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Psychometric Testing for Employees

By: Chris Hogan MSc - Updated: 25 Oct 2018 | comments*Discuss
Workers Rights Company Employer Employee

The use of psychometric testing is increasing, particularly in larger organisations that can see the value of investing in these assessments. They are designed to measure mental abilities, behavioural preferences, attitudes and values, sometimes personality; although there are differing views among psychologists as to how personality can be defined, categorised and then, finally, measured. The tests can be done on paper, on a computer or verbally.

Company Expense

Most of the tests are owned and copyrighted by the person or company that created them, for example the Myers-Briggs Type Indicator, the Cattell 16 Personality Factor model, or the Ken Blanchard series of leadership tests, which is why there is a cost associated with them. Although the cost per test may not be that high, many of the tests require the person administering them to be trained in the test delivery and result interpretation, which is why smaller companies often don't use them. Larger companies with HR departments can take the risk of training people and trusting that a number of them will stay with the company.

Companies can use these tests as part of a recruitment process or as part of a development process for existing staff, perhaps as part of a team building exercise. The tests can give both the person taking the test and the person administering it an insight into the make-up of an individual. With staff development this can be a useful tool, showing them things that they can do well and things that they might perhaps need to work on in order to do their job better.

Matching Tests to Competencies

One of the keys to doing this well is to have previously gone through a process to identify and quantify the role-based competencies that are required for the job, i.e. the things that the person will need to do well in order to be good at it. Then a test can be chosen to measure against those competencies. If this is done properly, you won’t get someone who is applying, for example, for a telephone help desk role being rejected because they are not good at maths, when it's not necessary to be good at the job.

One of the problems with the tests is that they can sometimes be leant on too much by management and HR departments. Most of them are intended to be used as a guide for discussion, but job applicants are often asked to take these tests and are then rejected, or taken on to a second stage, on the basis of the test results and nothing else.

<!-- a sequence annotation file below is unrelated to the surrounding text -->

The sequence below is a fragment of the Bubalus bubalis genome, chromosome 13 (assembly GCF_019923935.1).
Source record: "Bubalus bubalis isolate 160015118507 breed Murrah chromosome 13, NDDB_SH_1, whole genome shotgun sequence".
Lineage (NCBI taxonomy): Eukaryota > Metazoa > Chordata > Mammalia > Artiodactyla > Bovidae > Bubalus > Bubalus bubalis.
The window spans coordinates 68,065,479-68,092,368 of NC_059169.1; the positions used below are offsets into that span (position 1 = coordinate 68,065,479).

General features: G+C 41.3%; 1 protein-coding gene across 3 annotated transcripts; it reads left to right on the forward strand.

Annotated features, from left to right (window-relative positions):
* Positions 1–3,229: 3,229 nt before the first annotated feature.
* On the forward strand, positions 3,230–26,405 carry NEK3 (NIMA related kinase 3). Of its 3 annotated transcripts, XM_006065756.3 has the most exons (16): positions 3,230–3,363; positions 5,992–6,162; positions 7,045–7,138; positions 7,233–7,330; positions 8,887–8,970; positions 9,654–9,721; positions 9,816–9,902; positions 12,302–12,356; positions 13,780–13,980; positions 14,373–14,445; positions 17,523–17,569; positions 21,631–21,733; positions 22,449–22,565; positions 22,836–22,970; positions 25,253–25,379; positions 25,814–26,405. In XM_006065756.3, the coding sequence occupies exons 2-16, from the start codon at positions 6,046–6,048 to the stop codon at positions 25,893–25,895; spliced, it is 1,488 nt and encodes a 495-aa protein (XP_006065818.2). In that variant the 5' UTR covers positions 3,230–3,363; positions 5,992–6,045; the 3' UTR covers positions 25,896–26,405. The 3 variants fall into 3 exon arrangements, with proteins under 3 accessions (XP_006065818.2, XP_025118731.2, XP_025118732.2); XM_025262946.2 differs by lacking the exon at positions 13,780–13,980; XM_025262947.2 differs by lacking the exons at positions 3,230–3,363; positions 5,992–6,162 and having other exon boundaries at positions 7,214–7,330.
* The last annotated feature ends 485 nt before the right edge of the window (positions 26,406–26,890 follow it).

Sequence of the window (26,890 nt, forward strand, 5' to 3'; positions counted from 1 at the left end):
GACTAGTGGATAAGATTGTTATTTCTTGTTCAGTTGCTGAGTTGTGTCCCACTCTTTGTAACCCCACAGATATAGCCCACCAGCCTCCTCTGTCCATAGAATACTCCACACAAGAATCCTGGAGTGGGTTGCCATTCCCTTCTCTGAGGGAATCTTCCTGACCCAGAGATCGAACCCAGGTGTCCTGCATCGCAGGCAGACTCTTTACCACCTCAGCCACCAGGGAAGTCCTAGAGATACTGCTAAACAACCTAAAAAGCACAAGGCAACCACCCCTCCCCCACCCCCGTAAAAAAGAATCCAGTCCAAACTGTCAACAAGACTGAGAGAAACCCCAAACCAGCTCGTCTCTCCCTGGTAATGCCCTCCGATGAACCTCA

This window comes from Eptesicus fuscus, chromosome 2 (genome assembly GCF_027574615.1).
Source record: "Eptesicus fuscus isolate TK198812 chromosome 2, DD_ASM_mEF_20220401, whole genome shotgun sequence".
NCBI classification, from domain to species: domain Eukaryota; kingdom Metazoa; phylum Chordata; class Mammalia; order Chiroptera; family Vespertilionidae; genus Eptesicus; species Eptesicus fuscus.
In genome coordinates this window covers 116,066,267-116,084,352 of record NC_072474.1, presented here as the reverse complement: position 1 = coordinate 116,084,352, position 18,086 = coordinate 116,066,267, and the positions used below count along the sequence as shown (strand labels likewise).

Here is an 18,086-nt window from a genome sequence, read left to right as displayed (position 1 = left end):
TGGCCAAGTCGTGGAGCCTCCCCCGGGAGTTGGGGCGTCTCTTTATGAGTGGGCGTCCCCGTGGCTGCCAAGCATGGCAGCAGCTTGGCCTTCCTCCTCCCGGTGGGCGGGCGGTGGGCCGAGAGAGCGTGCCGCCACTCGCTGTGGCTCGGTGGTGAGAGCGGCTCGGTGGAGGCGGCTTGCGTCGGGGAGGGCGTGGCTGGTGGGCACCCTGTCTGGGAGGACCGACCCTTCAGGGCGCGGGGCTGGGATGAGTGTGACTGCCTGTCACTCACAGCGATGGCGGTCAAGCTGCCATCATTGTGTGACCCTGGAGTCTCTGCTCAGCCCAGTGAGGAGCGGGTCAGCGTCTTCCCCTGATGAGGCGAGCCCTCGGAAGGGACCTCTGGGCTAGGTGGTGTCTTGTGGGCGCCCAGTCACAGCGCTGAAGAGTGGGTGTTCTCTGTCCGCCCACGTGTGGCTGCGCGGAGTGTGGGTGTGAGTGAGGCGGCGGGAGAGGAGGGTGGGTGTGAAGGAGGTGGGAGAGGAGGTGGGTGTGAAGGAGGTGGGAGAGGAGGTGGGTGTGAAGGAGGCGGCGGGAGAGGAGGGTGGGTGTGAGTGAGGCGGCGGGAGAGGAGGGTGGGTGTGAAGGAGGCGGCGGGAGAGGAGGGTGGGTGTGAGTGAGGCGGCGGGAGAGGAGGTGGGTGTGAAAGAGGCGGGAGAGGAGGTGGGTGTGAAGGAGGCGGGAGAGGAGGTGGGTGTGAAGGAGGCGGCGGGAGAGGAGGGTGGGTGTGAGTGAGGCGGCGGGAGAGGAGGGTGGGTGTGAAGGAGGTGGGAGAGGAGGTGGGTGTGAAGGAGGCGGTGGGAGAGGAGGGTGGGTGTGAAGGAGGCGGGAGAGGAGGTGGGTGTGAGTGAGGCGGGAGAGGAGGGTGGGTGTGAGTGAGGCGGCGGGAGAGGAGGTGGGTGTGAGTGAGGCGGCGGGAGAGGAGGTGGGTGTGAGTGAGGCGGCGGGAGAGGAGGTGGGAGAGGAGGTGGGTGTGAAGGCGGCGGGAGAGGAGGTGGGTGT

There are also concerns surrounding the privacy of these test results and how they might be used later on in a person's career. A vindictive manager could, for example, use them to expose weaknesses in their subordinates, or release details that should remain personal. Some companies will not show the results to the person who has been tested, more usually when using tests for recruitment than staff development, which leaves that person in the dark as to what the test showed and why it resulted in rejection.

Practice Tests

So what can workers and employees do about these tests? It is possible to practice them so that they are less daunting and although the exact tests won’t be found for free on the internet, there are many similar tests that can be taken to help people feel comfortable with the type of questions that are asked.

Fooling the tests is not easy, although some claim that it is, because they often ask the same questions many times in different ways, or ask mirrors of questions, so that one-off incorrect replies can be weeded out. Trained and dedicated actors might be able to fool tests as they can completely inhabit the character they decide to be, and answer the questions accordingly, but even then they may well be found out.

Stand Your Ground

When asked to take a test, ask what it is for, what it measures, and how the results will be used, as no one can force you to take one. You could refuse to take the test unless you are presented with the results. But if this is at a job selection process, this action may mean you are not offered the position, so it is a risk that people have to consider worth taking.

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These are popular, these are cheap and these are a waste of time. A pseudo-scientic approach that is used in employee performance measuring and recruiting implemented by lazy managers and ignorant HR teams that fall for the marketing tricks of snake oil sales men. The idea that you get a true picture of the complexity that a human character is by just running through a short test is simply false. The scientific approch of the Briggs/Jung testing requires a defined test enviroment, repetitive, variable tests and a result evaluation by trained and experienced psychologists - it needs to be very clear what the narrow objectives of the test are and even with all that it is a great amount of uncertainty in the results. To applicants facing these kind of tests I have one advise: Friendly decline and move on!
DrM.B. - 25-Oct-18 @ 3:25 PM
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